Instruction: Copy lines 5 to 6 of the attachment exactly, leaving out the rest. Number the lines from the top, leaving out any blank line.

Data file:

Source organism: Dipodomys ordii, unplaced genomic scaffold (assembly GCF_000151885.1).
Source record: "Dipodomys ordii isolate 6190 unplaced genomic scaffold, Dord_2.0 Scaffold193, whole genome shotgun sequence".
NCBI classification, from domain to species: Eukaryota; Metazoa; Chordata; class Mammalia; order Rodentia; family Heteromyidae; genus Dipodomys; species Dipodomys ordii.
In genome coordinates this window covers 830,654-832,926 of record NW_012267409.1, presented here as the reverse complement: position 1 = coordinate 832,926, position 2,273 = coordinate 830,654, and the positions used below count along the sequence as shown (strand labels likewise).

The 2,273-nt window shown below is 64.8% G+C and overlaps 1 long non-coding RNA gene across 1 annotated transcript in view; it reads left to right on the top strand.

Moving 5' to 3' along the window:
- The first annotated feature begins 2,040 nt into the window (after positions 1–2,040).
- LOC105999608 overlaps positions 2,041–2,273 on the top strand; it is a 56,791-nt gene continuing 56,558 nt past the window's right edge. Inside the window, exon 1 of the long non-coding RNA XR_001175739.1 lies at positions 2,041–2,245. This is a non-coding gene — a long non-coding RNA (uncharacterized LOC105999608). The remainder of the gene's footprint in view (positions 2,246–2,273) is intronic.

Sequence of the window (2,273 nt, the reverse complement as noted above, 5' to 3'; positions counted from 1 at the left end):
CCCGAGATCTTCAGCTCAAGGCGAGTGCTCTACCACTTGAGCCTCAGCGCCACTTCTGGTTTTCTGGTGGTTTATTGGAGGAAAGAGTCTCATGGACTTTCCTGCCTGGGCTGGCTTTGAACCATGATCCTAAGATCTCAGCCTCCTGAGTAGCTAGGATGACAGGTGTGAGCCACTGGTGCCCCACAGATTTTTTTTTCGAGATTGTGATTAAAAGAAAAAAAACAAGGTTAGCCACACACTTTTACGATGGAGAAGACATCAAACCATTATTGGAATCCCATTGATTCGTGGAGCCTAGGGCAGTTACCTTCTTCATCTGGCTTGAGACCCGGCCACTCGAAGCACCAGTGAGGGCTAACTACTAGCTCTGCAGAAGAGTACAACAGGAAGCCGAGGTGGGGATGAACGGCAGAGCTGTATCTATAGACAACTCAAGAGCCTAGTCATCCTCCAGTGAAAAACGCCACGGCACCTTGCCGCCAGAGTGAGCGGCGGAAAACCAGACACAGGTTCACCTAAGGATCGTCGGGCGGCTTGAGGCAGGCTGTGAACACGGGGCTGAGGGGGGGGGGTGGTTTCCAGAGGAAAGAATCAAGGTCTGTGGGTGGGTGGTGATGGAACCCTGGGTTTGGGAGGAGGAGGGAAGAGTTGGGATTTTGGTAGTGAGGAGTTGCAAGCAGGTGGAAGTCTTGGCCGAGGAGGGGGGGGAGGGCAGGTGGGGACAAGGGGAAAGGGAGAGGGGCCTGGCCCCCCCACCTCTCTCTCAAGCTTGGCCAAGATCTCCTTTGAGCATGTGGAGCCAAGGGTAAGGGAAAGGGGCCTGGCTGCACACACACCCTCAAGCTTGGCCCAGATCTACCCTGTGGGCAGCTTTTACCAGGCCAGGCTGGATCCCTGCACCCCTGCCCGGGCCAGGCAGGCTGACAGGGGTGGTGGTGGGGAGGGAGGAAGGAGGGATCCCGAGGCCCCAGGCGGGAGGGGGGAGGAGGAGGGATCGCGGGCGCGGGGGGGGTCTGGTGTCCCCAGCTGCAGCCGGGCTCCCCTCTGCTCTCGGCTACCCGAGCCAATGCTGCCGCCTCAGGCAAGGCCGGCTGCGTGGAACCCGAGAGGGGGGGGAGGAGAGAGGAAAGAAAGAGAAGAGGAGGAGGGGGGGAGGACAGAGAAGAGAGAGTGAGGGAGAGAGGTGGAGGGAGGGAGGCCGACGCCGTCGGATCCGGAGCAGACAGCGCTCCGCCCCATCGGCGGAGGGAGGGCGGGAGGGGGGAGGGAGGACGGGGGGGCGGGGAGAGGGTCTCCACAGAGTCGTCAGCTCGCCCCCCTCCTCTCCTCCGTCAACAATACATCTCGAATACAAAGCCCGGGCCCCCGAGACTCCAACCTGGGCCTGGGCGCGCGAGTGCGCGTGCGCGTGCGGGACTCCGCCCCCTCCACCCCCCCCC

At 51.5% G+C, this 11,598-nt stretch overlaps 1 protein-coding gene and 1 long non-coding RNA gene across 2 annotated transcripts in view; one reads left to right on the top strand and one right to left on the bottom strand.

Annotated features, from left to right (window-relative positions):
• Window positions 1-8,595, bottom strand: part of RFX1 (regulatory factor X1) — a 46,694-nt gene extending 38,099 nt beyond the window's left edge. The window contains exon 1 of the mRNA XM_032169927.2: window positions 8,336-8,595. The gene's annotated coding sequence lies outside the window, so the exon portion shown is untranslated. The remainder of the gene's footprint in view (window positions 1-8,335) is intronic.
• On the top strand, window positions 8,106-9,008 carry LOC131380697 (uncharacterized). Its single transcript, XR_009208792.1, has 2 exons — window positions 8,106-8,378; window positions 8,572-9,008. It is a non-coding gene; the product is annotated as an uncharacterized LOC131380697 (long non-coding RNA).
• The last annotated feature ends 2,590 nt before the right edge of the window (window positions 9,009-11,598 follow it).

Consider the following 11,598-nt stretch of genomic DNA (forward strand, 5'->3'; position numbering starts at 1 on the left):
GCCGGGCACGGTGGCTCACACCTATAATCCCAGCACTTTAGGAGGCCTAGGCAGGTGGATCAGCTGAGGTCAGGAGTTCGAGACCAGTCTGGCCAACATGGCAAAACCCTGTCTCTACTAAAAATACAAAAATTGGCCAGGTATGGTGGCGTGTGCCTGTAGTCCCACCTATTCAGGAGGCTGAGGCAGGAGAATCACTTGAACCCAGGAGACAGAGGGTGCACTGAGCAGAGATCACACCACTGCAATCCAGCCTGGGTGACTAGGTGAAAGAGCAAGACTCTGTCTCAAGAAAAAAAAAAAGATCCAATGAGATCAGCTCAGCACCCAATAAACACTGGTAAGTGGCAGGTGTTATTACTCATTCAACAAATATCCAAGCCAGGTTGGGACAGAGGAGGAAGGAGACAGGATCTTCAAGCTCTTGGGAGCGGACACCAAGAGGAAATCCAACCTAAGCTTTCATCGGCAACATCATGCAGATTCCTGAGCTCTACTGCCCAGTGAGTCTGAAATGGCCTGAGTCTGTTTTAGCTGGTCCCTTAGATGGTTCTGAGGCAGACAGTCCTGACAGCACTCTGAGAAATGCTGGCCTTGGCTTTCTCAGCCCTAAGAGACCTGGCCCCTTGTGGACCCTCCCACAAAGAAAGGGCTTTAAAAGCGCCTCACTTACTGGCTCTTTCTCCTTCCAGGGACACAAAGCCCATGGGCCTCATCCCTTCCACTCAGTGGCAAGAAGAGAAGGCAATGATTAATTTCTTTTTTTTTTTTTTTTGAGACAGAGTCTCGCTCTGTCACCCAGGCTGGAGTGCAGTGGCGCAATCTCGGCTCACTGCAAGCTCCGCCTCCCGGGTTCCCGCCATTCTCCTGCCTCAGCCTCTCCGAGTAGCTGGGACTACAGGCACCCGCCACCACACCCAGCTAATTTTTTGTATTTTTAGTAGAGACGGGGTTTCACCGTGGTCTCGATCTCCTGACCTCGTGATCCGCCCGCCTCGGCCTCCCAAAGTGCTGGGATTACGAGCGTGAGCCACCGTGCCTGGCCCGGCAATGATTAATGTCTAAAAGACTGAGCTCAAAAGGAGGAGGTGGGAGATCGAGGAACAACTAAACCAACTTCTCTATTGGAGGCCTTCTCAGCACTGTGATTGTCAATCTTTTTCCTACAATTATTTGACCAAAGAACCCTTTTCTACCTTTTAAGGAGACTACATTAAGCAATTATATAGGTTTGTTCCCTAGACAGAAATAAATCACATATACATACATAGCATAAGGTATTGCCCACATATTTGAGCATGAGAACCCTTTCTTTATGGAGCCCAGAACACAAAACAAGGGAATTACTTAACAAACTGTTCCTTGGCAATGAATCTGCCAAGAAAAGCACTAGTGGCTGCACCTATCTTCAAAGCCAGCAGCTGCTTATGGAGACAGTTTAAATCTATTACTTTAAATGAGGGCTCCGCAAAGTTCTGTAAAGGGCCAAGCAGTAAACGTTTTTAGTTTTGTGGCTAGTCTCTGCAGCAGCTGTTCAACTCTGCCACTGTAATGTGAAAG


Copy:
The 2,273-nt window shown below is 64.8% G+C and overlaps 1 long non-coding RNA gene across 1 annotated transcript in view; it reads left to right on the top strand.

Moving 5' to 3' along the window: